Electron transfer (ET) quenching dynamics in non-polar solvents are investigated using ultrafast spectroscopy with a series of six fluorophore/quencher pairs, covering a driving force range of more than 1.3 eV. The intrinsic ET rate constants, k0, deduced from the quenching dynamics in the static regime, are of the order of 1012-1013 M-1 s-1, i.e., at least as large as in acetonitrile, and do not exhibit any marked dependence on the driving force. A combination of transient electronic and vibrational absorption spectroscopy measurements reveals that the primary product of static quenching is a strongly coupled exciplex that decays within a few picoseconds. More weakly coupled exciplexes with a longer lifetime are generated subsequently, during the dynamic, diffusion-controlled, stage of the quenching. The results suggest that static ET quenching in non-polar solvents should be viewed as an internal conversion from a locally excited state to a charge-transfer state of a supermolecule rather than as a non-adiabatic ET process.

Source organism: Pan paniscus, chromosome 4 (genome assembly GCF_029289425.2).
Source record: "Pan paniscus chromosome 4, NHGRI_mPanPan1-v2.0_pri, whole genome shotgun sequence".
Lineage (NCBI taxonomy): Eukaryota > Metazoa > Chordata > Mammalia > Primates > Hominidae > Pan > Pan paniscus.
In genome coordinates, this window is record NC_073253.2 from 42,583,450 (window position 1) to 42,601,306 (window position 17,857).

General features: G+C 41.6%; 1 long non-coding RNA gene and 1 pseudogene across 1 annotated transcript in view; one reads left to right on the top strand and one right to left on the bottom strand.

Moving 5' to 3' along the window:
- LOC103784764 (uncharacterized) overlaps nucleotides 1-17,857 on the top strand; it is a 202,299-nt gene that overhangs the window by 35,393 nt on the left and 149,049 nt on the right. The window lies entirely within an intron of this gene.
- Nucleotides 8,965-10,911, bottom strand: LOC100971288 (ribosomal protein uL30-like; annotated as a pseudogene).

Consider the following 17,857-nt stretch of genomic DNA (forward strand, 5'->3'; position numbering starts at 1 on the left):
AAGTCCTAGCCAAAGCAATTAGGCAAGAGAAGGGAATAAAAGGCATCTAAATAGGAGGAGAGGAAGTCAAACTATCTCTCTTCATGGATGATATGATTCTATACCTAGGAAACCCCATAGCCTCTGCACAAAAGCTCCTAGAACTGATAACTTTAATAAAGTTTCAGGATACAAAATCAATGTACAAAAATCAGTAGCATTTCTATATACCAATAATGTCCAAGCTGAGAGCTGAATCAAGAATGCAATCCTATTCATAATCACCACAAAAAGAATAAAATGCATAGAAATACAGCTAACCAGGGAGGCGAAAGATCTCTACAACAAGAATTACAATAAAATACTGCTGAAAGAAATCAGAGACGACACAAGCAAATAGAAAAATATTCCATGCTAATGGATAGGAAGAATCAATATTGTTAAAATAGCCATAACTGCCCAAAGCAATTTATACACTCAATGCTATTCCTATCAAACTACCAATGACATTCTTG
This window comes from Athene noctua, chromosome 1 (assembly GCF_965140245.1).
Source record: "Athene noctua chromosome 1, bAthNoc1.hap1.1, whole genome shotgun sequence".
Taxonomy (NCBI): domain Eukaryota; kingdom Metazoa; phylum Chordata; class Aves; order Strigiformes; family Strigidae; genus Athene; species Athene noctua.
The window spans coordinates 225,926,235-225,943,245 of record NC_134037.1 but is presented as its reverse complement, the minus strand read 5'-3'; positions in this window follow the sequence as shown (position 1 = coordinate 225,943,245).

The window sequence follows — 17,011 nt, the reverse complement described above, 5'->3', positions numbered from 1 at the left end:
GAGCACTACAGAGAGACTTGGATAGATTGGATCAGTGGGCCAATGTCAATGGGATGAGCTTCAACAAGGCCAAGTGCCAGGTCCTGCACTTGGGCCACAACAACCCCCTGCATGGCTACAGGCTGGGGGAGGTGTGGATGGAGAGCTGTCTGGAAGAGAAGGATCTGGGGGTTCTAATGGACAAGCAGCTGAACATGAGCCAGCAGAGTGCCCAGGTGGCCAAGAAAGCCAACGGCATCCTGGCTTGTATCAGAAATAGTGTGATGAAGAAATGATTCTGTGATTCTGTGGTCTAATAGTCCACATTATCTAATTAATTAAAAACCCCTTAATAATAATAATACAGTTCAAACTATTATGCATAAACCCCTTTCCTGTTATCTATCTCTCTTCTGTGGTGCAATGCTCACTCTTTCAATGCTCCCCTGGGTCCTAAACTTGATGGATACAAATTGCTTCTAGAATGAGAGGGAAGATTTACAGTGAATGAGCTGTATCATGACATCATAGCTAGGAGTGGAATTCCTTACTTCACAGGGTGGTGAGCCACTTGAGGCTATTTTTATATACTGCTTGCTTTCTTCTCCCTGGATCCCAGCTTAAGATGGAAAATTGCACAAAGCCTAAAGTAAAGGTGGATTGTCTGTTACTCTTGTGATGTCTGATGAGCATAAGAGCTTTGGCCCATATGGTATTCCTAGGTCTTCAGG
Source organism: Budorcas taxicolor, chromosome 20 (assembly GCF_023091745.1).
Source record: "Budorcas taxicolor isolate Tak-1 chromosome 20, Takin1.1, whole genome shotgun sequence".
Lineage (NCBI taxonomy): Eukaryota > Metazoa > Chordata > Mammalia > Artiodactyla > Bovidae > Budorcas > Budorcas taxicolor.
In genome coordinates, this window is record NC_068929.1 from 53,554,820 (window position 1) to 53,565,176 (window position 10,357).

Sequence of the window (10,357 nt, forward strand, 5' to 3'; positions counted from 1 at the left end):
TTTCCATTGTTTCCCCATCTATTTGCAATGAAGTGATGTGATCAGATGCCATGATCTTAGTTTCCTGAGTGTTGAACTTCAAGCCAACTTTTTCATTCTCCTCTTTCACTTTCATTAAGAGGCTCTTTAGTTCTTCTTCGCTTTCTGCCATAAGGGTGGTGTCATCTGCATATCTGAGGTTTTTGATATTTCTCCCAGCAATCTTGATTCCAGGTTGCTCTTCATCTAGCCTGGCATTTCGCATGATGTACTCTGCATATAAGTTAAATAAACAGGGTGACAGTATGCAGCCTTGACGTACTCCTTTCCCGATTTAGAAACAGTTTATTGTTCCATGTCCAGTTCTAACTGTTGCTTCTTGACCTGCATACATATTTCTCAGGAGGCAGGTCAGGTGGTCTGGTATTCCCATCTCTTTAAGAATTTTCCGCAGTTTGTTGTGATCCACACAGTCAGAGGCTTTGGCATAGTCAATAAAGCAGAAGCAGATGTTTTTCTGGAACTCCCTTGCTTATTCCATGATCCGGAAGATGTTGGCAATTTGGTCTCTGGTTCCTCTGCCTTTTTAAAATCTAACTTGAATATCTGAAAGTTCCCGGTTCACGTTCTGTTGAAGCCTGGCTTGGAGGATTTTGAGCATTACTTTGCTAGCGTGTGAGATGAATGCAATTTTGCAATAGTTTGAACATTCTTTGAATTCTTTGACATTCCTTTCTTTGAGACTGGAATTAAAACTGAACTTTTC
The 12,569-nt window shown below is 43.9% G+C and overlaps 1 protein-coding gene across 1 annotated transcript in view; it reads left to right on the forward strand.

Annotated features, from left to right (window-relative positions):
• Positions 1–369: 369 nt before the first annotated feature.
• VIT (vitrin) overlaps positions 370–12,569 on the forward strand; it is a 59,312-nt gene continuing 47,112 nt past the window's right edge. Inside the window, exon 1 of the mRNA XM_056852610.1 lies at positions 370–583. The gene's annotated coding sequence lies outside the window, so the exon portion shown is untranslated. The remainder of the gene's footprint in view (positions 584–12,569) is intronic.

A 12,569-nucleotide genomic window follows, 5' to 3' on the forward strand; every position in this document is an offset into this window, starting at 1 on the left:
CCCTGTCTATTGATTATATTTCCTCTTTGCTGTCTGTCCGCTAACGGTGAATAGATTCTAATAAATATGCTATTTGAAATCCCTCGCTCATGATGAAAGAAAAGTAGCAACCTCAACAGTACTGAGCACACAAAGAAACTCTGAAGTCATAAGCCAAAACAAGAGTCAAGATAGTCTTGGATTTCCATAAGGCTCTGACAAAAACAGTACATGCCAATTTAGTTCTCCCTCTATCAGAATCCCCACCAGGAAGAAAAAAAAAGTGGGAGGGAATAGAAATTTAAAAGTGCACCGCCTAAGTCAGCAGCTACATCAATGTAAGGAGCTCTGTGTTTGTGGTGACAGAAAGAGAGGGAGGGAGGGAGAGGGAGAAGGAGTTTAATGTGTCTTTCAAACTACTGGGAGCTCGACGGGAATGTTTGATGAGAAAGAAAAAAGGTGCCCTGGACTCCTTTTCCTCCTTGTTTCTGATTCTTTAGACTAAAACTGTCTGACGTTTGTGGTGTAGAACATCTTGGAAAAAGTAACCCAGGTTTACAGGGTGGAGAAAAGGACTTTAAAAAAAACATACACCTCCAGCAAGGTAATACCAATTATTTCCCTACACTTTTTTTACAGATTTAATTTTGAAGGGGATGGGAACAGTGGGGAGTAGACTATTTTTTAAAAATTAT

All Science Journal Classification (ASJC) codes
- General Physics and Astronomy
- Physical and Theoretical Chemistry